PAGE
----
Ruby Green is United Way’s director of first impressions

Published 5:52 pm Monday, September 10, 2018

When people walk into the offices of United Way of West Central Mississippi, they meet the director of first impressions — Ruby Green.

“I’m the first face that you see when you come off the elevator, and I try to give everyone a smile, greet them with a ‘how’s your day,’ because that’s the way I want to be greeted when I come in an office,” she said. “I have been office manager and administrative assistant; I got director of first impressions about seven years ago.”

A Vicksburg native and graduate of Alcorn State with a degree in nutrition and disease, Green has worked for United Way for 17 years.

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“I was interviewed by Barbara Tolliver, who was the director,” she said, adding she was hired as the agency’s office manager and administrative assistant.

“I didn’t know a lot about United Way, but I was glad that I was able to get on board with a nonprofit, because that’s the kind of job you are able to help people and God just gave me a gift to talk to people and help them when I can.

“I love what I do; I do a little bit of everything, but my passion is talking to people,” she said. “Helping them when I can, if I can’t I try to help them find resources so they can get the service they need and the help they need.

“I’m really thankful that Mrs. Barbara Tolliver gave me the opportunity to me to become so involved and serve the people in Vicksburg and Warren County.”
Working at United Way, she said, gave her the opportunity to get out and work with the different agencies, and volunteers and talk to companies. “United Way,” she said, “Is like family.”

Every day at United Way, Green said, “Is a different day. You never have a normal day; there’s always events we’re doing, there’s always meetings.

“At United Way, we build relationships. We connect people with other people who can give those services to the clients. Clients come up to get help; some clients just come up because they want someone to listen.”

She said she has had situations where people come in and just want to talk about the situations they are in.

“I try to give them the best advice I can, and if I can’t, and see they need counseling, I send them to one of our agencies,” she said.

“I’ve had individuals come and they’ve had problems with a family member. I’m not a counselor, so I gave them the resource to go to — Grace Christian Counseling and Warren-Yazoo Mental Health.

“I talk to them because I’ve never been in that situation, I’ve always had family members I could talk to. Some people don’t have that, and all they want you to do is listen to them and that makes them feel better.

“I think God gave me the personality and the gift to give back to the community when I see someone needs it, I want to be there for people.”

Besides taking with people and making referrals, Green is also involved with United Way’s projects, like its annual campaign. She also works to help foster children at Christmas and Toys for Tots and produced the Dancing with the Vicksburg Stars fundraiser.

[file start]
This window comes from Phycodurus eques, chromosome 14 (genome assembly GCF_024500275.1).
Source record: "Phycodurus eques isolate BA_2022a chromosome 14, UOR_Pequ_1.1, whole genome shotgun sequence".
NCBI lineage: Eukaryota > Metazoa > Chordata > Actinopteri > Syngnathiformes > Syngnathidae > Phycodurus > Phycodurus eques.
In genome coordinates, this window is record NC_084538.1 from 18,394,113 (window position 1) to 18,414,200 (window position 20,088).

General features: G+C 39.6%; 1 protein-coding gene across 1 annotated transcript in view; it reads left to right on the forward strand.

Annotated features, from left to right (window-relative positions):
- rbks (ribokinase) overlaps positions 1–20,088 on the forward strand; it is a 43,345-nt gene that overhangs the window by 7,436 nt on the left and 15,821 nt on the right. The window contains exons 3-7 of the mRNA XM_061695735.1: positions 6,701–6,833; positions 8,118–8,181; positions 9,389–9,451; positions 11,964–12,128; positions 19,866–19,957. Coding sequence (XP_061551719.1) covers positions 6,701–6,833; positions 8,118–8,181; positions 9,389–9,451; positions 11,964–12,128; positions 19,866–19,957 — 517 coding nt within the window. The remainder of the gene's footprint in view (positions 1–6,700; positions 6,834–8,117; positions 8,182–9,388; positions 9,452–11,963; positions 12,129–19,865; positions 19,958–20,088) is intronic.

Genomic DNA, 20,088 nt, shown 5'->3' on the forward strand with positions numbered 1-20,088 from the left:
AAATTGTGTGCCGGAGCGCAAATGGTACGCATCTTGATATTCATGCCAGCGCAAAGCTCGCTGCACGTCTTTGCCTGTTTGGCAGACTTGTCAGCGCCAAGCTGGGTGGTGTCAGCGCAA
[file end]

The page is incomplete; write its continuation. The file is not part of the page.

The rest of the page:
“I want to make sure people — children or adults — can get the things they need, not necessary what they want, what they need. If I can help one person out of 10 or out of five, I feel I’ve fulfilled my passion and my goal.”

But her efforts to help others go back top before United Way.

She taught in the school system for two years — one year at teaching home economics at Vicksburg High School and substitute teaching at Warren Central Junior High School.

“I loved doing it because there were kids in the classroom who didn’t have, and I reached out and got them what (supplies) they needed,” she said. “To this day, they’ll come and greet me, so I’m glad I kept those relationships with them, even though they’re grown.”

Green said the inspiration to give goes back to her childhood.

“When I was a little girl, my mother always told me that it’s not what you receive, it’s what you give,” she said. “She made sure we give back to children who did not have. We didn’t have a lot, but she wanted us to give if we had a dime and another child didn’t have anything, we gave them one of our nickels. That’s how my mom was.”

She has continued the tradition with her daughter when she was in the third grade.

“We had a family and we bought a whole meal for a family,” she said, adding her daughter has her daughters, do it, “Because we have a special needs grandson and he’s 10. He’s our joy, because anytime you see L.J. smile, that’s what it’s all about; having a child to smile and know they are loved.”

Green said she has no plans to stop giving “until the Lord calls me home. I love what I do.”

About John Surratt

John Surratt is a graduate of Louisiana State University with a degree in general studies. He has worked as an editor, reporter and photographer for newspapers in Louisiana, Mississippi and Alabama. He has been a member of The Vicksburg Post staff since 2011 and covers city government. He and his wife attend St. Paul Catholic Church and he is a member of the Port City Kiwanis Club.

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